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Politics, Resilience, and Survival

  • Grady GammageJr.
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Abstract

Just as the Death and Life of Great American Cities offers seminal insights into the evolutionary growth and vitality of cities, so Jared Diamond’s book Collapse illuminates why various societies have failed in human history. Diamond catalogs the factors that can stress a society to the point of extinction: (1) relationships with trading partners go awry, (2) the society is beset by enemies, (3) climate changes threaten a particular locale, (4) local resources are depleted beyond the point of sustainability, and (5) a place fails to respond adequately to the other four factors. The most critical factor is the last. In the history of Phoenix, the Hohokam apparently failed to adapt to the challenges they faced.

Keywords

Eminent Domain Suburban Neighborhood Registered Voter Restrictive Covenant Suburban City 
These keywords were added by machine and not by the authors. This process is experimental and the keywords may be updated as the learning algorithm improves.

Just as the Death and Life of Great American Cities offers seminal insights into the evolutionary growth and vitality of cities, so Jared Diamond’s book Collapse illuminates why various societies have failed in human history. Diamond catalogs the factors that can stress a society to the point of extinction: (1) relationships with trading partners go awry, (2) the society is beset by enemies, (3) climate changes threaten a particular locale, (4) local resources are depleted beyond the point of sustainability, and (5) a place fails to respond adequately to the other four factors.1 The most critical factor is the last. In the history of Phoenix, the Hohokam apparently failed to adapt to the challenges they faced.

This fifth factor is the question of resilience. It is the question of how flexible a society’s decision-making structure is, how quickly it can react to a challenge, and whether it has the capacity to recognize a mistake and change course. Resilience is all about politics.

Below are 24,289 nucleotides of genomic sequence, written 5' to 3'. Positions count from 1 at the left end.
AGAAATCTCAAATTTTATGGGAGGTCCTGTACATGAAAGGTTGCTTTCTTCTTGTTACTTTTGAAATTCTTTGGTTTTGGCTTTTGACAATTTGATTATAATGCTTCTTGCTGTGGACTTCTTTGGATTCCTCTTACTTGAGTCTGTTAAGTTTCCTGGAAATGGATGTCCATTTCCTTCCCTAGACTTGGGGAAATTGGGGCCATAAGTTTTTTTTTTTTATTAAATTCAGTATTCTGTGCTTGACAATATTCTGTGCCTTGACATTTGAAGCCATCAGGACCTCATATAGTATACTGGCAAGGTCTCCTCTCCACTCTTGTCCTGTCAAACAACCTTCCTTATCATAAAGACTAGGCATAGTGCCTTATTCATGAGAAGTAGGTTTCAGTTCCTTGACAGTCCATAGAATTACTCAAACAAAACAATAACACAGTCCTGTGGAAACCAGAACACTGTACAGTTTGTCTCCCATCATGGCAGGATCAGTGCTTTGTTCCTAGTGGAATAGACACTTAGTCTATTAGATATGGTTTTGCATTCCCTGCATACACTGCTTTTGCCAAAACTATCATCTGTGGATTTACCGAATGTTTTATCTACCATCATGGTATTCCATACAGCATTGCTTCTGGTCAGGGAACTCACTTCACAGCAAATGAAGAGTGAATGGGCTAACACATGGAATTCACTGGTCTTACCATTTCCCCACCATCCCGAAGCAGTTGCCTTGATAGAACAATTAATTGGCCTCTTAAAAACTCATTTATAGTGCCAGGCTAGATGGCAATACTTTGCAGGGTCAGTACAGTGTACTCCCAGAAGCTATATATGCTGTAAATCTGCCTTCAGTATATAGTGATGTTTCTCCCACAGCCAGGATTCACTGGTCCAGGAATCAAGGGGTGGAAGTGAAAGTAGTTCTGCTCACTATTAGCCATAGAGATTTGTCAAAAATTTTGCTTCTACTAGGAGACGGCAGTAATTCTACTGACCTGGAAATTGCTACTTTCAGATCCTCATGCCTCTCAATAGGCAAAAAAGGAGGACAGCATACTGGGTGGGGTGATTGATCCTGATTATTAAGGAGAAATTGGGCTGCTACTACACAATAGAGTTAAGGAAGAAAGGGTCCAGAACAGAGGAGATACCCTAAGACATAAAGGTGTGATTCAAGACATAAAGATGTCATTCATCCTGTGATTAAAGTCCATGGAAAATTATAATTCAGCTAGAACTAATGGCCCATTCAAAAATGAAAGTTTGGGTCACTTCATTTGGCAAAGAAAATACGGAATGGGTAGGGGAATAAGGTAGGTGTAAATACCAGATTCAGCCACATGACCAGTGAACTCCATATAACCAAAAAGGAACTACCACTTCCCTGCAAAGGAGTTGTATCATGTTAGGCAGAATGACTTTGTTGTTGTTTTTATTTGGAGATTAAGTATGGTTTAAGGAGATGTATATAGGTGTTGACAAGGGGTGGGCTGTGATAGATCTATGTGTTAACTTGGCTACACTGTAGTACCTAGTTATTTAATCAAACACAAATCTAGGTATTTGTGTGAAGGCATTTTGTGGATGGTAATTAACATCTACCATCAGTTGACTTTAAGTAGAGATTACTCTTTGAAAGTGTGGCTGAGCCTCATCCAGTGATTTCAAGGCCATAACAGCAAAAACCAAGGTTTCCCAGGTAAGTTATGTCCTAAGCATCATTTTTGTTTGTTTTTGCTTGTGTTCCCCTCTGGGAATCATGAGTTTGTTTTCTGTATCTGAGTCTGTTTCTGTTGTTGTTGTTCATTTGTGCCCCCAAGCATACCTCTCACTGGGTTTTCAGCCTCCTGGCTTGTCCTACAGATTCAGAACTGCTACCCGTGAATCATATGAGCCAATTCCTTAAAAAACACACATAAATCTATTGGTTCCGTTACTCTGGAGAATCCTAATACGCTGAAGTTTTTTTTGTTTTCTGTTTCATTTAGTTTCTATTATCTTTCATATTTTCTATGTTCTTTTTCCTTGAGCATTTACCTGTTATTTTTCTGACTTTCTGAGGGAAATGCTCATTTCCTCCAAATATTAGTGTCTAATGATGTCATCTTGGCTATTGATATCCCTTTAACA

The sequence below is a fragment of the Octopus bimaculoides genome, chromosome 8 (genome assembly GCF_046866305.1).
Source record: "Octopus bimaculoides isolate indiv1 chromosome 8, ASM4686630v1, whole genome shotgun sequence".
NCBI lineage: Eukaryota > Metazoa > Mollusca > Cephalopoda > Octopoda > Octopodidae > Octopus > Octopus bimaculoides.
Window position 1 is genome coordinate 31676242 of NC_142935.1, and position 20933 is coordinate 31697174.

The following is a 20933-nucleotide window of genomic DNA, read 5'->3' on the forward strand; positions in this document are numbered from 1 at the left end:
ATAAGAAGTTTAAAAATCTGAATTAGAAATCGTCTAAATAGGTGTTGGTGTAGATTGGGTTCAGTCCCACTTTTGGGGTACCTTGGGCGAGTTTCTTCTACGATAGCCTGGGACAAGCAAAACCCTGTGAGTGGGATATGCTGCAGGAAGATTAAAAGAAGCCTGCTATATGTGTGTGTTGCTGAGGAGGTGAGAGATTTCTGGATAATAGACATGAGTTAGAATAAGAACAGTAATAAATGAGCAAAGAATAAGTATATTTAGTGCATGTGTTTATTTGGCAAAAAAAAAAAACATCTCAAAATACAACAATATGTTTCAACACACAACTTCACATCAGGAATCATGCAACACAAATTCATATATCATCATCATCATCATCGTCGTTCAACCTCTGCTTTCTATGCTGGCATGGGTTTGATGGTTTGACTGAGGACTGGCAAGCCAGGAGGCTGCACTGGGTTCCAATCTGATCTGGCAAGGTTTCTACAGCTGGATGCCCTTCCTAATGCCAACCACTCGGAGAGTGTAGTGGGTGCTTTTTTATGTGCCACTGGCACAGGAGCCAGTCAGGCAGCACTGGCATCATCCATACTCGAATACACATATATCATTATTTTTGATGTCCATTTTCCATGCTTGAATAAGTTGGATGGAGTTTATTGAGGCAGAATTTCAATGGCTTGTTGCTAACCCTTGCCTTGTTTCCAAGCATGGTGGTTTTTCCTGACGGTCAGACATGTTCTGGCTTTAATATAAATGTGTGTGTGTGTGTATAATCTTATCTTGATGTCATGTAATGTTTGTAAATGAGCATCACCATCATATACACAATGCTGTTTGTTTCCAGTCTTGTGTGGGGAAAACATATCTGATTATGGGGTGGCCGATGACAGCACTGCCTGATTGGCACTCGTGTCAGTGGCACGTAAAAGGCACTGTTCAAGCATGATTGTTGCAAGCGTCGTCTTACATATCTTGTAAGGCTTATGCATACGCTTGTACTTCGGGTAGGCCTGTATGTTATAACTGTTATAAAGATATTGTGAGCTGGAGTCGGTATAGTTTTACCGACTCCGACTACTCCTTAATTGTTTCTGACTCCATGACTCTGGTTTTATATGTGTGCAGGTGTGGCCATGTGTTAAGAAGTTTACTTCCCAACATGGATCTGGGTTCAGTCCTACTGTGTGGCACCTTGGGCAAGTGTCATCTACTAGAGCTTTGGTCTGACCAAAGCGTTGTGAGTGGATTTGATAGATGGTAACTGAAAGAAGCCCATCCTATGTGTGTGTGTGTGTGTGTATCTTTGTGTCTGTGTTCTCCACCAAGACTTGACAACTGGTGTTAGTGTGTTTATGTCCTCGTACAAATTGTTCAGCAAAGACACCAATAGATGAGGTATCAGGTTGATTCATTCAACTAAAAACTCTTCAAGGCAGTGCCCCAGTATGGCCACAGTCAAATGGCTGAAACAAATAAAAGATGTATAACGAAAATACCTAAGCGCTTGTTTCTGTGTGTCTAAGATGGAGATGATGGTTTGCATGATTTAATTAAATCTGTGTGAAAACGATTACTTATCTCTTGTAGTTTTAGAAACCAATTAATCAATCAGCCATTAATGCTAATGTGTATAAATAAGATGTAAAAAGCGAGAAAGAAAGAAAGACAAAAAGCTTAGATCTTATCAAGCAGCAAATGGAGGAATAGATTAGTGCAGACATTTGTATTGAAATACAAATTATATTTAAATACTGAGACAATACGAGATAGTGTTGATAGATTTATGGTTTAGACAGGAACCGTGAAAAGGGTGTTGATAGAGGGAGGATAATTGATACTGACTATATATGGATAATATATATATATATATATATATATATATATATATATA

Many of America’s suburban cities are in the southern half of the country—the Sunbelt region. They tend to be hot, and many of them are not located on a coast. Their politics lean toward the conservative. The reason for the conservative bent of suburban cities is complex. In part, it is the product of the mythology of the West as a place of rugged individualists. In part, it is the result of the area having been populated by people fleeing older cities, which they perceived as being “high tax” environments or being dominated by corrupt political machines. Ironically, in the West the perception of less need for an activist local government is often the result of an umbrella of federal protections and interventions in the economy. Vast tracts of federal land, the exploitation of federally owned natural resources, and massive investments by the federal government in airports, interstate highways, and water systems all made the urban West possible. Those massive investments made locally driven government seem less necessary. At the same time, those massive federal investments, and particularly the pattern of federal ownership, made Westerners resent their Big Brother on the East Coast dictating how things should be done.

The mix of “Sunbelt capitalism” (to use Elizabeth Tandy Sher-mer’s phrase) is nowhere more evident than in Phoenix.2 It was Phoenix, after all, that gave Barry Goldwater to the modern conservative movement. In recent years, the nonpartisan city council governments of metro Phoenix (including the City of Phoenix itself) have by and large been practical, efficient, and relatively pragmatic. Most philosophical differences have been compromised and managed, even in times of severe budget stress.

At the state level, however, Arizona has been consumed by political posturing and right-wing legislation like the infamous SB 1070, an attempt to make immigration a state issue. This disconnect comes from the excessive partisan divide that plagues all American politics today, but in Arizona’s case it is further reinforced by term limits and public funding of elections. These two reforms have had the unintended consequences of facilitating fringe candidates, eroding institutional memory, and diminishing the influence of the business sector.

Arizona’s demographics alone facilitate a political disconnect: Arizona has lots of old white people and lots of young minorities. William Frey of the Brookings Institution calculates the state’s “cultural generation gap”—the white share of over-65s minus the white share of under-18s—at 41 percent, higher than that of any other state.3